Portland Timbers fans are slowly becoming accustomed to seeing Jeremy Ebobisse’s name linked with the U.S. Men's National Team, whether it be via the U-20 World Cup team he was a part of two years ago or his recent debut with the senior team, in January. But when, last Friday, the U.S.’s U-23s took the field in Spain ahead of their first match of the 2020 Summer Olympics qualifying cycle, Portland’s representation went well beyond their 2017 MLS SuperDraft selection.
Marco Farfan was part of that starting XI and went on to make two appearances in Spain, playing the first 45 minutes of the U.S.’s 2-0 loss to Egypt on Mar. 22 before playing the final period in the team’s 0-0 draw with the Netherlands, two days later. Fellow Timbers teammate Eryk Williamson was also part of the group, playing 45 minutes against Egypt, while Ebobisse saw three halves’ action across the team’s time in Iberia.
Concacaf’s Olympic qualifying tournament is still seven months away, and in terms of head coach Jason Kreis’ personnel, the U.S.’ picture could look drastically different come fall. But for the first time since Portland moved to MLS in 2011, there are a number of Timbers in position to contribute to a major U-level squad, a reality that wasn’t lost on Farfan.
“It’s a huge honor to be wearing the crest, especially to have two teammates by my side with Eryk and Jebo,” the Timbers Homegrown Player said from Spain, before his U-23 debut. “I think it’s up to us to keep performing and keep showing the best we can so we can keep staying within the group and can keep getting called into future camps, so we can work toward the goal of going to Olympic qualifiers and qualifying with the group.”
Only four players in camp were younger than Farfan, whose two years’ experience across Major League Soccer and the United Soccer League help bridge the gap in age. That he earned 90 minutes across two games, though, showed his ability to compete at the U-23 level, something that isn’t surprising given what the 20-year-old sees every day in training with the Timbers.
“Yeah, there are a couple of guys who are older than me, obviously,” he said, “but it’s the same thing as if I was back in Portland. Almost everybody is older than me, as well. Some of these guys have been called up into the [senior] team …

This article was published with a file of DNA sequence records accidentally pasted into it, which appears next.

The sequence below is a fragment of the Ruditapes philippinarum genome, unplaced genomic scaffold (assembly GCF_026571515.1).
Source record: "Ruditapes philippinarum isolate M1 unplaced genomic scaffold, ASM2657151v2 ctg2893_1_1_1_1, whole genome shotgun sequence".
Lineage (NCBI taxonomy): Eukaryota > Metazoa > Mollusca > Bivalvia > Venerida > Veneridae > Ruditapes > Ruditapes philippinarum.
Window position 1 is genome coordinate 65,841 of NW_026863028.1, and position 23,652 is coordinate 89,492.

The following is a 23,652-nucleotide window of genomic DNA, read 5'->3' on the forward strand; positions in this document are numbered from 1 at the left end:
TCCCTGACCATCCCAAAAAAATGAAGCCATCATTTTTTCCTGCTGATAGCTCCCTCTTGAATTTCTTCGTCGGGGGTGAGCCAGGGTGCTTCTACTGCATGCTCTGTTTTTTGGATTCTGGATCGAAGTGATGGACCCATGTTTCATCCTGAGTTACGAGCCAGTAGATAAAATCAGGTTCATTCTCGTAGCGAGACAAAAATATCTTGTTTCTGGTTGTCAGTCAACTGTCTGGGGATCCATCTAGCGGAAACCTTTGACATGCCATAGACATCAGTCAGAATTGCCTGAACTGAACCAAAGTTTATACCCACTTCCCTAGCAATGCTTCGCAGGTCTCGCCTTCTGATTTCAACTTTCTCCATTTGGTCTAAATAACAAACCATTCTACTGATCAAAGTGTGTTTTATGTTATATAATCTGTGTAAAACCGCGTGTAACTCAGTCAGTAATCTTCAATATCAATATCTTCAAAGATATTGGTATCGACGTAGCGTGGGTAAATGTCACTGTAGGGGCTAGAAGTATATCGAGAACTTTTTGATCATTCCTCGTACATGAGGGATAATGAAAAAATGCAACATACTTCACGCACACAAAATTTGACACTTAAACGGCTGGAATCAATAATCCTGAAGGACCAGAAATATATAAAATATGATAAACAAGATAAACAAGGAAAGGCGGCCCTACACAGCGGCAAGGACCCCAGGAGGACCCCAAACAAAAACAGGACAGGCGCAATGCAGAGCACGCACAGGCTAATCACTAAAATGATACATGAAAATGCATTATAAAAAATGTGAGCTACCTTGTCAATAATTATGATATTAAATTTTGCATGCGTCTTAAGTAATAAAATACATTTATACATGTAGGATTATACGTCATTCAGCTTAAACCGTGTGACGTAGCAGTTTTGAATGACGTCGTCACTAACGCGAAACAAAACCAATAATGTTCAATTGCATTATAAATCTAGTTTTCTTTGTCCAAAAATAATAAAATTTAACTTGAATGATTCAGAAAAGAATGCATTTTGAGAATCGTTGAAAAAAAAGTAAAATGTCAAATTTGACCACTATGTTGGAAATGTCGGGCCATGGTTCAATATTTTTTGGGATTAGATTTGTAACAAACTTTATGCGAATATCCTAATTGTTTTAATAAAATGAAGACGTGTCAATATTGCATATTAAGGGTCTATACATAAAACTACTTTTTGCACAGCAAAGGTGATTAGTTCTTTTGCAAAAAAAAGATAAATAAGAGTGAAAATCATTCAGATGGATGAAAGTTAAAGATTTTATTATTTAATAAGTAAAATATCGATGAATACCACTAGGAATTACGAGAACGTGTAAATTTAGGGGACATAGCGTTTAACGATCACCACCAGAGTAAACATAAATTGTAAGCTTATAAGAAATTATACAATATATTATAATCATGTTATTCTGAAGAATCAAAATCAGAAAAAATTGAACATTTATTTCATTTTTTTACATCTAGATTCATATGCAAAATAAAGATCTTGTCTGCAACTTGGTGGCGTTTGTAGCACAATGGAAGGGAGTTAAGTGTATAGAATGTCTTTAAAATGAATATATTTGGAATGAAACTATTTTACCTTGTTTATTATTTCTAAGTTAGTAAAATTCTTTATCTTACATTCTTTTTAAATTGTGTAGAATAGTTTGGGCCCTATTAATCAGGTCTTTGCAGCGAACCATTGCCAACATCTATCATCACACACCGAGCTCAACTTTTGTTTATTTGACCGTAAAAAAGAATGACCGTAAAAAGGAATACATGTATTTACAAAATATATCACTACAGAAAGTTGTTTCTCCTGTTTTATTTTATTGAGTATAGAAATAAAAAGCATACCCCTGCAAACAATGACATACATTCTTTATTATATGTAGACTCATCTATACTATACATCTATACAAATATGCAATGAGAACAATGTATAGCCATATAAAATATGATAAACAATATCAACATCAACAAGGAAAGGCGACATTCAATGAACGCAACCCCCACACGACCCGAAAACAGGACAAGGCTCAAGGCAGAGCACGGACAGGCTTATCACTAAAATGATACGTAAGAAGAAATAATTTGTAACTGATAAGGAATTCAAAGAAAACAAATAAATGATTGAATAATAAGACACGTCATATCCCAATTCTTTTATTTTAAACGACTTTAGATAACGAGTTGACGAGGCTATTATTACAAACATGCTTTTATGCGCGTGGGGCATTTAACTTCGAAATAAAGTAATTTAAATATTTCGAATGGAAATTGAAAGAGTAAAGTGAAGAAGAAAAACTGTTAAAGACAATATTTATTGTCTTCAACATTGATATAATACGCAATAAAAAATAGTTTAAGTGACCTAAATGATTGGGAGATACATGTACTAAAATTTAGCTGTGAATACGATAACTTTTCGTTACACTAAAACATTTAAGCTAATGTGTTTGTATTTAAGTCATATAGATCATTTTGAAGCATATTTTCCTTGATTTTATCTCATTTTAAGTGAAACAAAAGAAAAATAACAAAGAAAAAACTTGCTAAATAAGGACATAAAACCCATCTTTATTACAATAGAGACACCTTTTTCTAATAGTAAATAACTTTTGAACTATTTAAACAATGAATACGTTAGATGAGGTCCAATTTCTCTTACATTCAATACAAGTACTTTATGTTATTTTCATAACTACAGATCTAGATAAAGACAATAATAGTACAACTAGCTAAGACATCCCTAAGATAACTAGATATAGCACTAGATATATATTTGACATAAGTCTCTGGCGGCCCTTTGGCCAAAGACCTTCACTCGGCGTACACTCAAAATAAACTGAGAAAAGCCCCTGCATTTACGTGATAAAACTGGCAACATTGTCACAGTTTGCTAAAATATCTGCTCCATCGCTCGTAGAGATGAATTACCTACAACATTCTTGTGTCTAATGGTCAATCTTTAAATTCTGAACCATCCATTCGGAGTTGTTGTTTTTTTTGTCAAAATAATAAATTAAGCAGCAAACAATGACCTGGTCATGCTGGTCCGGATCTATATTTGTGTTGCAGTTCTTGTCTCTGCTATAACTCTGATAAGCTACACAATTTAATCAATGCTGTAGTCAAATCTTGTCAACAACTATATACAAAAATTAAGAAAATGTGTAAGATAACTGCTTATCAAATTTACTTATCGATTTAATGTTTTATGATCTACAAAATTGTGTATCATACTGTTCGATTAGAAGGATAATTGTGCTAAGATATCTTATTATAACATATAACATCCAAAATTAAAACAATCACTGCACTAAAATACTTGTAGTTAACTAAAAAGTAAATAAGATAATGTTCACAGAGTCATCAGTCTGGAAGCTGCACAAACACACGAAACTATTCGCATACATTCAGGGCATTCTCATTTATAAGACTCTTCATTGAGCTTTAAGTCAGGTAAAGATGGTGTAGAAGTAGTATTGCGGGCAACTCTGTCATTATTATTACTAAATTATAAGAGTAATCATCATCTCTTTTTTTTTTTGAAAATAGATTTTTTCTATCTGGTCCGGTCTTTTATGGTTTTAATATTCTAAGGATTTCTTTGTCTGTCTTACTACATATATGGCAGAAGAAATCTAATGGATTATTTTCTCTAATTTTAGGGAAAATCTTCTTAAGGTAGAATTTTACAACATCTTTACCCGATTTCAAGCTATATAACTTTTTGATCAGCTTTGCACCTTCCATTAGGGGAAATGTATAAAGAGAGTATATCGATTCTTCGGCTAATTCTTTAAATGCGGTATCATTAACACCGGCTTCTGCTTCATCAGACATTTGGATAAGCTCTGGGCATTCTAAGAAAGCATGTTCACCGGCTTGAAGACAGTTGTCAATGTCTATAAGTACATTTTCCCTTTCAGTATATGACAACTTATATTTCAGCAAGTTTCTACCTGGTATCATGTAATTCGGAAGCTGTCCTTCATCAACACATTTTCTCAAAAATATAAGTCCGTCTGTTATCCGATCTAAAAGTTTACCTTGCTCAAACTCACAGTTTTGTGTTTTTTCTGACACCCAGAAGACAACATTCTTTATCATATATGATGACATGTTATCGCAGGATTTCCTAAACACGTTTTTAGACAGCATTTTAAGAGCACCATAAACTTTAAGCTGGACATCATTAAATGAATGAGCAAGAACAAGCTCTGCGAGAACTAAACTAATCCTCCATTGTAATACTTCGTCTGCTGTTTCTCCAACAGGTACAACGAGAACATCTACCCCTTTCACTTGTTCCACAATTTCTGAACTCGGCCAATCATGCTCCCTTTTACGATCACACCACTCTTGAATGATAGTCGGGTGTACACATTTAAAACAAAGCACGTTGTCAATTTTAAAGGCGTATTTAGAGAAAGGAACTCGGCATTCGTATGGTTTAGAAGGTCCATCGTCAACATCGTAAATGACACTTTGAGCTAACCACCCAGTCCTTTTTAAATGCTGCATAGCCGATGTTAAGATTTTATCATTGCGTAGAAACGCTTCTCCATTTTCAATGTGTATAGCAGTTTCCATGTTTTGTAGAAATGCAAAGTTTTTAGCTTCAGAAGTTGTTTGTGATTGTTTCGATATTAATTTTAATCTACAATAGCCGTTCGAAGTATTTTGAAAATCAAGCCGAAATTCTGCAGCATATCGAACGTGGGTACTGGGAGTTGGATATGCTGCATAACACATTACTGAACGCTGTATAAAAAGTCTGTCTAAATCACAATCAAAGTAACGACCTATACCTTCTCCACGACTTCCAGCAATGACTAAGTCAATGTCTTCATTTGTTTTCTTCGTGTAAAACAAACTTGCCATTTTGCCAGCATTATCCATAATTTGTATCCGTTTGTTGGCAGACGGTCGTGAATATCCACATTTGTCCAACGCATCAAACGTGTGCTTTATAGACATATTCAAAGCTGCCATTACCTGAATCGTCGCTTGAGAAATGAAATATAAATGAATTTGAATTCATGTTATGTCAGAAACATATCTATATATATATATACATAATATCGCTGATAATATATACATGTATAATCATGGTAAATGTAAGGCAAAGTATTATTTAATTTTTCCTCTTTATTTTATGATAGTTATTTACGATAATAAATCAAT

“I just have to try and show my best and try to perform my best this week, because it’s a big opportunity.”
Williamson has seen opportunities like this before, something that gives him a unique perspective on this latest shot. A member of team that won the Concacaf U-20 Championship in 2017, Williamson saw his career reset in 2018. He left the University of Maryland early, turned professional, had his rights traded from D.C. United to Portland and, after spending time with T2 in the USL, finished his 2018 on loan in Portugal.
With no MLS minutes logged in his first professional season, Williamson was unsure where he stood within the national team setup. The U-23 call-up answered any lingering doubts.
“It felt great hearing the news that I got called into another national team camp,” he said, from Spain. “This is the first camp since the U-20 World Cup. It’s good to still be in the group and within the national team.
“Not getting minutes in MLS, I felt I was going off the radar. But it’s good to know that I’m still there. This selection is actually really huge … It’s a great opportunity for me to continue to push myself to stay in the youth national team.”
In that way, the U-23 call-ups meant something different to Farfan and Williamson – and, likely Ebobisse, too, with his January cap for the senior side putting him on a slightly different course, for now. Yet the commonality each shares is the 2018 experience that led them to Spain: training with the Timbers; having to earn time through T2; sharing that process with each other.
“It feels really good to be able to share this experience with Marco and Jeremy,” Williamson said, echoing Farfan. “Both are guys that have been getting minutes in MLS and are amazing players. It shows that these guys are clearly doing things right at a high level.
“It definitely changed [the experience of national team camp], to an extent, because I’m a little more comfortable with these guys here. We always push each other in training in Portland, and I know we’ll continue to do the same, here.”